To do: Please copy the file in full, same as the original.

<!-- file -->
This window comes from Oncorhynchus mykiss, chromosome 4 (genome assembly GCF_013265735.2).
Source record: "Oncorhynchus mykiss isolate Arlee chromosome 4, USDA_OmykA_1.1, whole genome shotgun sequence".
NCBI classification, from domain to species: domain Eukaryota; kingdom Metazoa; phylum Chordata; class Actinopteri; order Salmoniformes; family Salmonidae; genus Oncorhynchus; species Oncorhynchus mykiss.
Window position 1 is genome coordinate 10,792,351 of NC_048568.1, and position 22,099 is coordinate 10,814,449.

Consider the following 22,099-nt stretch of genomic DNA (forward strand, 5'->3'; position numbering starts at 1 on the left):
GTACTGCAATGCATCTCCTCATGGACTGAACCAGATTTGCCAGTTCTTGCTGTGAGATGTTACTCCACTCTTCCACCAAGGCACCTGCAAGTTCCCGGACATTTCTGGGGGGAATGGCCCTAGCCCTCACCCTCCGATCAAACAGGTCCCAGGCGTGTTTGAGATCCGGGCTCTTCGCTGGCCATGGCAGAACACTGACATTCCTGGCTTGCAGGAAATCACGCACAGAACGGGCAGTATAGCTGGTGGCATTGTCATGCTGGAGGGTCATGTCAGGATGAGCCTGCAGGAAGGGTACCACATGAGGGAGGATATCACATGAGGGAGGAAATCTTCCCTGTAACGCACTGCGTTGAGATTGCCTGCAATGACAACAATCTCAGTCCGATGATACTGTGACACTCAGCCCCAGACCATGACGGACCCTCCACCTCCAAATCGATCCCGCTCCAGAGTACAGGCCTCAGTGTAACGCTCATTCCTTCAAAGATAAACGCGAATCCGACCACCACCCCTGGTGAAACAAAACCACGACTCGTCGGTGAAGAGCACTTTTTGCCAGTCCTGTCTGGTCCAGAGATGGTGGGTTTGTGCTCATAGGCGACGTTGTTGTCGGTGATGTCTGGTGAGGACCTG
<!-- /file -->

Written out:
This window comes from Oncorhynchus mykiss, chromosome 4 (genome assembly GCF_013265735.2).
Source record: "Oncorhynchus mykiss isolate Arlee chromosome 4, USDA_OmykA_1.1, whole genome shotgun sequence".
NCBI classification, from domain to species: domain Eukaryota; kingdom Metazoa; phylum Chordata; class Actinopteri; order Salmoniformes; family Salmonidae; genus Oncorhynchus; species Oncorhynchus mykiss.
Window position 1 is genome coordinate 10,792,351 of NC_048568.1, and position 22,099 is coordinate 10,814,449.

Consider the following 22,099-nt stretch of genomic DNA (forward strand, 5'->3'; position numbering starts at 1 on the left):
GTACTGCAATGCATCTCCTCATGGACTGAACCAGATTTGCCAGTTCTTGCTGTGAGATGTTACTCCACTCTTCCACCAAGGCACCTGCAAGTTCCCGGACATTTCTGGGGGGAATGGCCCTAGCCCTCACCCTCCGATCAAACAGGTCCCAGGCGTGTTTGAGATCCGGGCTCTTCGCTGGCCATGGCAGAACACTGACATTCCTGGCTTGCAGGAAATCACGCACAGAACGGGCAGTATAGCTGGTGGCATTGTCATGCTGGAGGGTCATGTCAGGATGAGCCTGCAGGAAGGGTACCACATGAGGGAGGATATCACATGAGGGAGGAAATCTTCCCTGTAACGCACTGCGTTGAGATTGCCTGCAATGACAACAATCTCAGTCCGATGATACTGTGACACTCAGCCCCAGACCATGACGGACCCTCCACCTCCAAATCGATCCCGCTCCAGAGTACAGGCCTCAGTGTAACGCTCATTCCTTCAAAGATAAACGCGAATCCGACCACCACCCCTGGTGAAACAAAACCACGACTCGTCGGTGAAGAGCACTTTTTGCCAGTCCTGTCTGGTCCAGAGATGGTGGGTTTGTGCTCATAGGCGACGTTGTTGTCGGTGATGTCTGGTGAGGACCTG